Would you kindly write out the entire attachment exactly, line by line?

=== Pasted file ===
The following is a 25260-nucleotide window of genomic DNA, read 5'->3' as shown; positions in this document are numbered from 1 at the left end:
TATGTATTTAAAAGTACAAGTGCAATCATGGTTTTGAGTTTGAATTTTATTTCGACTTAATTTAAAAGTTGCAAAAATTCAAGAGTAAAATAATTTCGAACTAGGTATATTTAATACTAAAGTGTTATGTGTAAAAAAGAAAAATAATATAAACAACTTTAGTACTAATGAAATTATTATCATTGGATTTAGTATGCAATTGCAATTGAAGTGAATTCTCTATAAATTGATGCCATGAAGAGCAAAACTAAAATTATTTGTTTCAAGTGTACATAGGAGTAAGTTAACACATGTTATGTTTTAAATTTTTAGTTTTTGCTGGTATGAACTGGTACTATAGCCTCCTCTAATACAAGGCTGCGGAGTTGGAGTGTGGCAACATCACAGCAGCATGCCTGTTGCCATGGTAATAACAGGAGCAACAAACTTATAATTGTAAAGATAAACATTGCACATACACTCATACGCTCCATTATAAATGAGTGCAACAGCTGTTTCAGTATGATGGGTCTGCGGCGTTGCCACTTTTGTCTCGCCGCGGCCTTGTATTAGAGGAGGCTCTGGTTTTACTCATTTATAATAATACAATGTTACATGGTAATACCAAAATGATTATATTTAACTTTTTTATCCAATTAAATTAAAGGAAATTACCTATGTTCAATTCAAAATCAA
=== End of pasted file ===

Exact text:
The following is a 25260-nucleotide window of genomic DNA, read 5'->3' as shown; positions in this document are numbered from 1 at the left end:
TATGTATTTAAAAGTACAAGTGCAATCATGGTTTTGAGTTTGAATTTTATTTCGACTTAATTTAAAAGTTGCAAAAATTCAAGAGTAAAATAATTTCGAACTAGGTATATTTAATACTAAAGTGTTATGTGTAAAAAAGAAAAATAATATAAACAACTTTAGTACTAATGAAATTATTATCATTGGATTTAGTATGCAATTGCAATTGAAGTGAATTCTCTATAAATTGATGCCATGAAGAGCAAAACTAAAATTATTTGTTTCAAGTGTACATAGGAGTAAGTTAACACATGTTATGTTTTAAATTTTTAGTTTTTGCTGGTATGAACTGGTACTATAGCCTCCTCTAATACAAGGCTGCGGAGTTGGAGTGTGGCAACATCACAGCAGCATGCCTGTTGCCATGGTAATAACAGGAGCAACAAACTTATAATTGTAAAGATAAACATTGCACATACACTCATACGCTCCATTATAAATGAGTGCAACAGCTGTTTCAGTATGATGGGTCTGCGGCGTTGCCACTTTTGTCTCGCCGCGGCCTTGTATTAGAGGAGGCTCTGGTTTTACTCATTTATAATAATACAATGTTACATGGTAATACCAAAATGATTATATTTAACTTTTTTATCCAATTAAATTAAAGGAAATTACCTATGTTCAATTCAAAATCAA